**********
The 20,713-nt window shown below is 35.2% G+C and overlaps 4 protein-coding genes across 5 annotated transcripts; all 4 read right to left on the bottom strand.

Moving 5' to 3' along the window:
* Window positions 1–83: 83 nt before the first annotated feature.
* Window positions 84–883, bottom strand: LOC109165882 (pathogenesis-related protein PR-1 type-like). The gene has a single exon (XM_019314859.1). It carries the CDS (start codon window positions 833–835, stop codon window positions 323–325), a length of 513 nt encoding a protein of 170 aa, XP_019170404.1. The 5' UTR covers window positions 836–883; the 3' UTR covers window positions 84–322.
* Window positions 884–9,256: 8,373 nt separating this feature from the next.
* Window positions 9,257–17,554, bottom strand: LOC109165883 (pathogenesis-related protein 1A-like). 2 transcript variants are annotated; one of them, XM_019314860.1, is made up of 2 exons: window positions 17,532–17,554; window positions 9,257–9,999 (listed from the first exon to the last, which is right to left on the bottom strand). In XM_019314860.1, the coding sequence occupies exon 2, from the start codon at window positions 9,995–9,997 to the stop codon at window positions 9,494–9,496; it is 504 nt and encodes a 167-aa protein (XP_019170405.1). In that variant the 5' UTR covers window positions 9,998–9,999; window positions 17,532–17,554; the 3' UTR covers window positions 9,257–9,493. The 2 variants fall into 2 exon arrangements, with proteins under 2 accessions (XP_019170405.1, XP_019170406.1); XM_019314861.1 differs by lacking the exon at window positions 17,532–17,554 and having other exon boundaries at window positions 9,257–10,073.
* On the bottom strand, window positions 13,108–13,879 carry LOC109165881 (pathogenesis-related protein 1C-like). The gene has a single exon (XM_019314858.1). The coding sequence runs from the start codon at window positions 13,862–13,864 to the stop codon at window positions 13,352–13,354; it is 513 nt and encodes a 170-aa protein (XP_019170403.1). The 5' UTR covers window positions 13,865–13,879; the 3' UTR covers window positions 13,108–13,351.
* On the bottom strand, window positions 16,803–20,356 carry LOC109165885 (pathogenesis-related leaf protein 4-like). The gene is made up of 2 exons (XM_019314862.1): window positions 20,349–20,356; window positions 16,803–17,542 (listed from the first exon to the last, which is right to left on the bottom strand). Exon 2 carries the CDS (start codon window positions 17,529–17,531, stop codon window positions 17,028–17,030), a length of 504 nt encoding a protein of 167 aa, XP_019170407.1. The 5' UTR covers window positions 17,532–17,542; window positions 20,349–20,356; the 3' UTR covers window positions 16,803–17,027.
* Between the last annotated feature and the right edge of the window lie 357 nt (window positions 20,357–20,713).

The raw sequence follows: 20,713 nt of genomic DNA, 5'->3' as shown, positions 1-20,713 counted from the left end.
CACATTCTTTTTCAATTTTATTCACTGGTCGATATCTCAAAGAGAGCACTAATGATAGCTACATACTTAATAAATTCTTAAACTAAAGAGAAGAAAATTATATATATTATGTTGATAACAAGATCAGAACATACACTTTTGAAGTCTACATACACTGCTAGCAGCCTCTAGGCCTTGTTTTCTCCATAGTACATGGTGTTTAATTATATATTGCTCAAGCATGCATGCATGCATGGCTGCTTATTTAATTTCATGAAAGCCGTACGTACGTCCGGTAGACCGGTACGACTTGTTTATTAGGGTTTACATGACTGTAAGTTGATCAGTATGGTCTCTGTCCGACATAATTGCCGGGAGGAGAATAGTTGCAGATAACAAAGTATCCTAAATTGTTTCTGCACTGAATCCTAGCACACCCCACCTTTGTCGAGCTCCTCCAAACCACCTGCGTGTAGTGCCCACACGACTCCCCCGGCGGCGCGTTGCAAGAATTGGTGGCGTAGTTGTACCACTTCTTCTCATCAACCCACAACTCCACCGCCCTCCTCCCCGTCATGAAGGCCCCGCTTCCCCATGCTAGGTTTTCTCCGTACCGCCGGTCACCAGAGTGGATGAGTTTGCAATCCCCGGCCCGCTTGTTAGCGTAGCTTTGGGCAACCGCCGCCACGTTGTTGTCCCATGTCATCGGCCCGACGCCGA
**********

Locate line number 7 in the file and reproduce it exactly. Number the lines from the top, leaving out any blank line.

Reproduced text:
* On the bottom strand, window positions 13,108–13,879 carry LOC109165881 (pathogenesis-related protein 1C-like). The gene has a single exon (XM_019314858.1). The coding sequence runs from the start codon at window positions 13,862–13,864 to the stop codon at window positions 13,352–13,354; it is 513 nt and encodes a 170-aa protein (XP_019170403.1). The 5' UTR covers window positions 13,865–13,879; the 3' UTR covers window positions 13,108–13,351.